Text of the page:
• With respect to “electrification”, none of the Utility Tax proposals would actually lower bills for consumers who switch from high efficiency gas appliances to electric ones. In fact, it will still be $40 to $400 cheaper annually to stick with gas.
  • There are many, better, proven ways to make electricity more affordable for lower-income Californians and incentivize people to switch appliances.
  • See detailed analysis

Proposed Utility Tax entrenches the problem of high electricity prices

  • Electricity prices are too high because of two things. First, the cost of building and maintaining long distance power lines. Second, the cost of liability when those lines spark wildfires. (Source: CA Public Utilities Commission, Utility Costs and Affordability of the Grid of the Future)
  • A Utility Tax does not fix that underlying problem. It simply shifts around who pays what for an overly expensive and unreliable system. It rearranges deck chairs on the Titanic, so to speak.
  • What’s worse, a high Utility Tax would mean there’s no incentive for the utilities to reduce those costs. A Utility Tax would entrench the root problem and force residents to foot the bill for more expensive and dangerous long distance power lines.
  • The solution to stabilizing the high cost of electricity is to reduce spending on long distance power lines and other large-scale grid infrastructure. This can be accomplished by reducing the amount of electricity we need from the grid. That includes more conservation, efficiency, rooftop solar, and batteries. More rooftop solar and batteries could reduce the cost of the grid by $120 billion over the next thirty years. Energy efficiency has saved ratepayers more than $100 billion over the past 20 years.

Legislators have introduced AB 1999 to fix their mistake and Stop the Big Utility Tax

  • In January, a team of state legislators led by Assemblymember Jacqui Irwin introduced a bill to fix the problem.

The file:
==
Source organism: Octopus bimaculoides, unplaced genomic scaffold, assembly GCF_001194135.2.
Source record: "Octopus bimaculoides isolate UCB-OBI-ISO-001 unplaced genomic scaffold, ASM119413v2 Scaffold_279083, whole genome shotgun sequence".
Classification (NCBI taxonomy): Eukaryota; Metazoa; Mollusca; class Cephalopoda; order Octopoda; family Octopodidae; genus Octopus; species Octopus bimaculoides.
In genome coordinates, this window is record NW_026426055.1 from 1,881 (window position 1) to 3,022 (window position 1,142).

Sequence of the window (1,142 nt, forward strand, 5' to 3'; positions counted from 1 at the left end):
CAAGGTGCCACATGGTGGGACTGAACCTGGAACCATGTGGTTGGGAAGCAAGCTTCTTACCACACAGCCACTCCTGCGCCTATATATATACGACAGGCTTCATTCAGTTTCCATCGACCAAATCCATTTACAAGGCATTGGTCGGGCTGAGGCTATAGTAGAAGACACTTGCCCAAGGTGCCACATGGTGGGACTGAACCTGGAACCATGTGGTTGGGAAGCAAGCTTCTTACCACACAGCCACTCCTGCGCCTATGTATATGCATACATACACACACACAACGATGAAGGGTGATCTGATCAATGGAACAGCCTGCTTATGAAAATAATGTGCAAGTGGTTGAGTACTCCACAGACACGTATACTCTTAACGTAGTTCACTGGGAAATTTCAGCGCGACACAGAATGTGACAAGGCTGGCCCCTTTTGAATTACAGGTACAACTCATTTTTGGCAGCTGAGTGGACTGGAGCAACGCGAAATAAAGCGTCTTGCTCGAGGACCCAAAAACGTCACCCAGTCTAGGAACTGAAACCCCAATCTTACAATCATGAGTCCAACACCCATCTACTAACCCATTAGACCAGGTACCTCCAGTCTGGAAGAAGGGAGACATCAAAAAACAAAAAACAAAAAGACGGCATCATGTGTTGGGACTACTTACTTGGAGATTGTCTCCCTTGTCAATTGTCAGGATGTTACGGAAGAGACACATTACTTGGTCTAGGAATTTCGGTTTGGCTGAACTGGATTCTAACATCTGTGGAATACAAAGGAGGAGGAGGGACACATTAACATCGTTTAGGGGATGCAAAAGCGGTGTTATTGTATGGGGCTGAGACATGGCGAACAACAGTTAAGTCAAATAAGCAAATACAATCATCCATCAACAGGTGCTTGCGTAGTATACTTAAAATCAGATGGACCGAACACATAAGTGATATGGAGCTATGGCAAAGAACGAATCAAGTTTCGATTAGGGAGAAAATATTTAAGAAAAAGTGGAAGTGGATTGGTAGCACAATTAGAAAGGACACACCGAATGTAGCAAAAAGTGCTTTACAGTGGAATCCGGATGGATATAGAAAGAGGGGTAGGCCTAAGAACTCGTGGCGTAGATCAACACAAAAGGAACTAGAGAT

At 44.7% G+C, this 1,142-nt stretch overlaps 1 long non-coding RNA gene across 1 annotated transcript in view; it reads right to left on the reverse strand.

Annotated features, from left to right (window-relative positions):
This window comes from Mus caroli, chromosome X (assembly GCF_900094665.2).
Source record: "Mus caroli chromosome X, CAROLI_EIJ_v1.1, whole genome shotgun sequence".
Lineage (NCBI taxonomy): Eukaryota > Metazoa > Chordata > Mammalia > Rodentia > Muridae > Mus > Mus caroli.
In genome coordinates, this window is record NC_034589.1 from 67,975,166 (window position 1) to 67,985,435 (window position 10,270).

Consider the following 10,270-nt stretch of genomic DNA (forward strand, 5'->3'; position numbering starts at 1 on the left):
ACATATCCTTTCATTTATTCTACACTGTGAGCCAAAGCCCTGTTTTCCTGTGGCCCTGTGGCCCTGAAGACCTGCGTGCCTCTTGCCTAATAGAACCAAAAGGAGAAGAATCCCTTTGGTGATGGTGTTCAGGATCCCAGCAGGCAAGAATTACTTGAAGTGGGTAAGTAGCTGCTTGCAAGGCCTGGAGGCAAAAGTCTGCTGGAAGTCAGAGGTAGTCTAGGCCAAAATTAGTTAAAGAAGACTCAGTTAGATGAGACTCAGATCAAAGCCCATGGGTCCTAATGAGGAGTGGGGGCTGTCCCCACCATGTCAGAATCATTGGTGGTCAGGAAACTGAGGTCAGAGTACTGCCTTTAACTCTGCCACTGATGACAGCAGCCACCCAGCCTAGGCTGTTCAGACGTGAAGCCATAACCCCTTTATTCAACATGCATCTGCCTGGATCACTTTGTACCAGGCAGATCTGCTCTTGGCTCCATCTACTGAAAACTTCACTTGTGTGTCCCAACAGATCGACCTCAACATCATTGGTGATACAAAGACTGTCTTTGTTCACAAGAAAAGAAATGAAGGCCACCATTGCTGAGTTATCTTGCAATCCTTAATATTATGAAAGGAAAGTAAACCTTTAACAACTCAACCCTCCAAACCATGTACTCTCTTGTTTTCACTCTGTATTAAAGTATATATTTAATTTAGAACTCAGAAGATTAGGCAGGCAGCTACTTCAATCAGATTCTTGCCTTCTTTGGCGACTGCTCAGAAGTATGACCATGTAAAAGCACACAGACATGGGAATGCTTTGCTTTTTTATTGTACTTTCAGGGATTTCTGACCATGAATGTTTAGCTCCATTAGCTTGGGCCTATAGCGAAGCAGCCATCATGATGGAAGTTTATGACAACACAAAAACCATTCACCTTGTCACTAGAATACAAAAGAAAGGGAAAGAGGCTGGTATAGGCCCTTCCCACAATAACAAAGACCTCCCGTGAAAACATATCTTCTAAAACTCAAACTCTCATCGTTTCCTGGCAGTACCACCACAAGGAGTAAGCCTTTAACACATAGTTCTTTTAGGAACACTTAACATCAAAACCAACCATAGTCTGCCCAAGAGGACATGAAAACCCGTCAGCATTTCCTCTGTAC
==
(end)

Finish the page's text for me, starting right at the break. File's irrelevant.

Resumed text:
• The bill, AB 1999, would revert the law previously was, which allowed for a modest $10/month Utility Tax ($5/month for CARE and FERA customers). The bill also prohibits the Utility Tax from increasing faster than inflation.
  • At the press conference announcing the bill, numerous lawmakers cited the data showing how even a $30/month Utility Tax will increase electricity bills on millions of households. Lawmakers also noted how unpopular the Utility Tax was with their constituents. 
  • AB 1999 is a great start. However, there is one loophole in AB 1999 that needs to be closed in order to protect all ratepayers from a big Utility Tax. AB 1999 should be amended to ensure that it applies to “all rate schedules”, instead of just the “default” rate schedule. Otherwise large number of ratepayers are vulnerable to a big Utility Tax, such as people who live in mobile homes and apartments, EV owners, and solar users on “NEM3”.  

How you can help Stop the Big Utility Tax

1) Call your state Assemblymember and Senator and tell them to stop the Utility Tax and co-author AB 1999

AB 1999 puts the $10/month cap back on the Utility Tax and ensures it never increases faster than inflation. Legislators created this mess by removing the Utility Tax cap and handing the CPUC a blank check to raise our bills even more. Now they need to fix their mess without passing the buck. You can look up their phone number here.

Here’s a suggested message. Feel free to personalize it:

My name is ___. I live in ___.  I’m calling to ask you to co-author the bill to Stop the Big Utility Tax. The bill is AB 1999. Even a Utility Tax of $24 / month will increase utility bills for millions of working people who live in apartments or small homes that use less electricity. It will also discourage solar and energy conservation. The legislature needs to fix this mess by June 30th to protect millions of people from bill increases. Will you co-author AB 1999?

2) After you make your phone call, head to the Utility Tax Action Toolkit for guidance on taking these three additional actions:

  • Spread the word on social media, email, and through a letter to the editor.
  • Ask organizations you know to join the this open letter to state legislators calling on them to fix the mess they created.
  • Meet face-to-face with your state Assemblymember and Senator. These meetings are already happening, and you can help get more done. 

Contact [email protected] with questions and ideas!

« Back to blog home